# ACTUAL FEDERAL RESERVE POLICY BEHAVIOR AND INTEREST RATE RULES.

* Several studies have attempted to model how the Federal Reserve
makes policy choices affecting interest rates. These studies have
yielded "rules" relating the interest rate that the Fed is
assumed to control to a set of variables thought to affect Fed policy
behavior.

* Many of these studies conclude that interest rate rules do not have stable coefficient estimates over time--a finding that suggests structural change in the Fed's policy behavior.

* A specification of an interest rate rule, estimated over the 1954:1-1979:3 and the 1982:4-1999:3 periods, does pass a stability test.

* Nevertheless, the results show a large economic difference in the coefficient on inflation between the first and second periods, and the relatively restrained behavior of inflation in recent years makes it hard to determine whether there has been a structural break.

Economists attempting to approximate the policy behavior of the Federal Reserve often have done so by estimating interest rate rules for the United States. In these rules, the variable on the left-hand side is the interest rate that the Federal Reserve is assumed to control, while the variables on the right-hand side are those that are assumed to affect Federal Reserve behavior.

There have been numerous examples of estimated interest rate rules over the past forty years. The first appeared in Dewald and Johnson (1963), who regressed the Treasury bill rate on a constant, the Treasury bill rate lagged once, real GNP, the unemployment rate, the balance-of-payments deficit, and the consumer price index. The next example can be found in Christian (1968), followed by many others. In 1978, I added an estimated interest rate rule to my U.S. macroeconometric model (Fair 1978). Later, McNees (1986, 1992) estimated rules in which some of the explanatory variables were the Federal Reserve's internal forecasts of different variables, and Khoury (1990) provided an extensive list of estimated rules through 1986. More recently, Judd and Rudebusch (1998) estimated rules for various subsets of the 1970-97 period and Clarida, Gali, and Gertler (2000) estimated them for different Federal Reserve chairmen.

An interesting question that arises from these studies is whether the policy behavior of the Federal Reserve has changed over time. If one interprets such behavior as being approximated by a particular rule, this question can then be viewed as whether the coefficients in the rule have changed over time. There seems to be a general view in the recent literature that estimated interest rate rules do not have stable coefficient estimates over time. For example, Judd and Rudebusch (1998, p. 3) observe that, "Overall, it appears that there have not been any great successes in modeling Federal Reserve behavior with a single, stable reaction function."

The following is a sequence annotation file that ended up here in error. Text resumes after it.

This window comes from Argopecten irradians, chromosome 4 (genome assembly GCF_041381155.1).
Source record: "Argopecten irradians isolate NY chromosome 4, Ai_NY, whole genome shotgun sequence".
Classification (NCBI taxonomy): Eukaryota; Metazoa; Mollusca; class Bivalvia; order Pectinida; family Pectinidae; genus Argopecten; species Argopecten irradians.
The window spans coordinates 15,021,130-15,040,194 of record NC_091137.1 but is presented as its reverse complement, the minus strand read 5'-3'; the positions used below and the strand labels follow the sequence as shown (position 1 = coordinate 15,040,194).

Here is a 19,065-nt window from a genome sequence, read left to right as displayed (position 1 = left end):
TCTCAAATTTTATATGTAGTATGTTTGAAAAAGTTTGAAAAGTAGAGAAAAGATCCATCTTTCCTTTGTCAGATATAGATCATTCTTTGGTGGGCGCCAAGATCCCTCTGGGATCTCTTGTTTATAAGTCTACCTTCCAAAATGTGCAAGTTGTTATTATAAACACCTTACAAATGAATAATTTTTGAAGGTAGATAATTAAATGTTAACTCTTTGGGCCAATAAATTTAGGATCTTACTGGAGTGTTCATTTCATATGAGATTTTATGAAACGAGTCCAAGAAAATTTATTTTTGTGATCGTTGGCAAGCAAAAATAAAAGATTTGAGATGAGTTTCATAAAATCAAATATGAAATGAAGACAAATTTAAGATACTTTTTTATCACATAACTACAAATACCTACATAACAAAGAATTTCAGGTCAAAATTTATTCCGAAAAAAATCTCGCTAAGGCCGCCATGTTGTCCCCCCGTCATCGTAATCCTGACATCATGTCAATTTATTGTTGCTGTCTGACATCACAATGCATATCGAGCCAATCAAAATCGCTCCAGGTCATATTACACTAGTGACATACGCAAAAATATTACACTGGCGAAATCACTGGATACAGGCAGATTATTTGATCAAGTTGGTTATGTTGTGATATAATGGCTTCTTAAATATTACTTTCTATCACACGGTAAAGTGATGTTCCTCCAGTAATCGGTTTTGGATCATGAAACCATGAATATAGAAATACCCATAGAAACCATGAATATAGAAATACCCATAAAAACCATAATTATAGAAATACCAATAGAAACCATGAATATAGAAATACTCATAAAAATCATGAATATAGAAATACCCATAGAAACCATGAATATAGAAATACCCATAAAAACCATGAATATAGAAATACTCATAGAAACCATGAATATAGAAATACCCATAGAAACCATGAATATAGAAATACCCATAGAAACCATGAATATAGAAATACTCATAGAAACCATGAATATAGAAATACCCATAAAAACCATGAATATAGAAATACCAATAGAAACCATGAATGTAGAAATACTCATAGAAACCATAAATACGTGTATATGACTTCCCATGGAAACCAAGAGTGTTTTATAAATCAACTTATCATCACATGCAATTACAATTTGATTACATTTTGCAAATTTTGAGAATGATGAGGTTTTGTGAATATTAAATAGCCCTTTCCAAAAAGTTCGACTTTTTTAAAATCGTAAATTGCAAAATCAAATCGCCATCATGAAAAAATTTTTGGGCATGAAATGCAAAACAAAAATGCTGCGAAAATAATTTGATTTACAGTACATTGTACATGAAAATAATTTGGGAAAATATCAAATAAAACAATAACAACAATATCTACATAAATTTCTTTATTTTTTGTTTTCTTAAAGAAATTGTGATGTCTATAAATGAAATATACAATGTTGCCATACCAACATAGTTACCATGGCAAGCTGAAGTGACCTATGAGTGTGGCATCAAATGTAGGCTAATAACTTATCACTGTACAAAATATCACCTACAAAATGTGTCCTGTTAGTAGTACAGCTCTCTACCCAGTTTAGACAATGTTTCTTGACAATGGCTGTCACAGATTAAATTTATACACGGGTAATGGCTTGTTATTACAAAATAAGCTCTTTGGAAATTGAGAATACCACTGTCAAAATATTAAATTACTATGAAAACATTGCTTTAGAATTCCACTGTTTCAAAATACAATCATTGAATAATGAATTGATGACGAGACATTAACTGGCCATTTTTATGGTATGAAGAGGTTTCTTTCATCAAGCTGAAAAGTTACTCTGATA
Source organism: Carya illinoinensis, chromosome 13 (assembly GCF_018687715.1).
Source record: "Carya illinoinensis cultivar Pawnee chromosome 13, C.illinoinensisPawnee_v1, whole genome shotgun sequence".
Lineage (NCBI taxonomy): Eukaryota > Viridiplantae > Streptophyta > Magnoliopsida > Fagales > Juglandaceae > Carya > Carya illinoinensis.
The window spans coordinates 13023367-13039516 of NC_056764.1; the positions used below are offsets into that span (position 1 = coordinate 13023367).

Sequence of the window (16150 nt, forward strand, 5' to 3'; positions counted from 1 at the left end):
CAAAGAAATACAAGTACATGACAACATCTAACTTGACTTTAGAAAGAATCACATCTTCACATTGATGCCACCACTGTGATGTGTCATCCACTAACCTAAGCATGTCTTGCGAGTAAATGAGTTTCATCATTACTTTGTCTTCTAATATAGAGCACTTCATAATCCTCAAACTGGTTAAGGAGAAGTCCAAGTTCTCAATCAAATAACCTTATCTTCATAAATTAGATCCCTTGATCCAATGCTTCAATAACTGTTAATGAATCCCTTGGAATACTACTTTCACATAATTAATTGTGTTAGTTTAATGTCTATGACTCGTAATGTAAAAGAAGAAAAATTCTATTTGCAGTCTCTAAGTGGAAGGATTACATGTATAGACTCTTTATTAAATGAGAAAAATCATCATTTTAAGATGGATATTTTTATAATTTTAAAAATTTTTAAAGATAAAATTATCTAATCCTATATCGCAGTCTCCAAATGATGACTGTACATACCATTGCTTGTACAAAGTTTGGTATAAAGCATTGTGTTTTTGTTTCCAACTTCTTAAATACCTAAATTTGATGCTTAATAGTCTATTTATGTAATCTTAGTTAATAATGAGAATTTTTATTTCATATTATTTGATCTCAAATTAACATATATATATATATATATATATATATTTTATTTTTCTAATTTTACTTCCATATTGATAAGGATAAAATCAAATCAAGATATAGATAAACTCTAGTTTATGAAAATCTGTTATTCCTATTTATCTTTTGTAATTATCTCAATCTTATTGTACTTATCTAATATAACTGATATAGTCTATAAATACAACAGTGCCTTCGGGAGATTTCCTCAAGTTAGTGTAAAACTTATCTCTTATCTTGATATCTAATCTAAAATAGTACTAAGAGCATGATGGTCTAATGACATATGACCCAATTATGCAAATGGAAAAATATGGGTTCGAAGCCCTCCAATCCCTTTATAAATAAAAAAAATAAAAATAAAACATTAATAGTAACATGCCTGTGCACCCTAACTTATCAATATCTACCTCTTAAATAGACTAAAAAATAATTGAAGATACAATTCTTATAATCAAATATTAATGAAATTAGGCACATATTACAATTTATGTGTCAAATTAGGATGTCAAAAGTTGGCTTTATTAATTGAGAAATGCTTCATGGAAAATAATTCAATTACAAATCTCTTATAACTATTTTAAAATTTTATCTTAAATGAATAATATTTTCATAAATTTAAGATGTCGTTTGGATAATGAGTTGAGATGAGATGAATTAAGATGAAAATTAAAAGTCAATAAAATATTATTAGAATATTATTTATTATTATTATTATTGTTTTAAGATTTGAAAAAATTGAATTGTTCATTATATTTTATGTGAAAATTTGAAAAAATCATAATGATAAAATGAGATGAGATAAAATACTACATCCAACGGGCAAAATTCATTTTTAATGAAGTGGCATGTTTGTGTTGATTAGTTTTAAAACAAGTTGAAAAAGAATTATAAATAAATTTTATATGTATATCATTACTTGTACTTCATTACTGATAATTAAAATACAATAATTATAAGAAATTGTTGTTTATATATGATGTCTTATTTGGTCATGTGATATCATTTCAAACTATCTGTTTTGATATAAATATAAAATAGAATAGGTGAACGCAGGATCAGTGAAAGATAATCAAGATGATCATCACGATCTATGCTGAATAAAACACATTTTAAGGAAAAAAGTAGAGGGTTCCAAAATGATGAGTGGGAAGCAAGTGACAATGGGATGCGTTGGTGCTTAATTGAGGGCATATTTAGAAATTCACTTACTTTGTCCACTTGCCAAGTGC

It seems clear that the Federal Reserve's policy behavior over the 1979:4-1982:3 period (which I refer to as the "early Volcker" period) differed from that of other periods.(1) The stated policy of the Federal Reserve during this period was to focus more on monetary aggregates than it had done before. Any interesting stability question must therefore exclude this period, since any hypothesis of stability that includes it is quite likely to be rejected. One obvious hypothesis to test is whether a rule's coefficients were the same before 1979:4 as they were after 1982:3. In a recent paper (Fair 2000), I tested this hypothesis using the 1978 specified rule mentioned above, and it was not rejected. Further test results are presented in the next section of this article.

If one finds a rule that seems to be a good approximation of the Federal Reserve's policy behavior, how should the residuals from the equation be interpreted? It is important to realize that estimated interest rate rules in general are not optimal. If the Federal Reserve behaves by minimizing the expected value of a loss function subject to a model of the economy, its optimal rule depends on all the predetermined variables in the model. The coefficients in the optimal rule are a combination of the coefficients in the loss function and the coefficients in the model. In this case, any estimated rule is just an approximation of the optimal rule, where the approximation may or may not be any good. If we assume that the Federal Reserve optimizes, then the actual values of the interest rate are the optimal values, so a residual for an estimated rule is the difference between the predicted value from the rule and the optimal (actual) value. The residuals are "mistakes" made by the econometrician, not by the Federal Reserve. This line of reasoning is pursued later on.

ESTIMATED INTEREST RATE RULES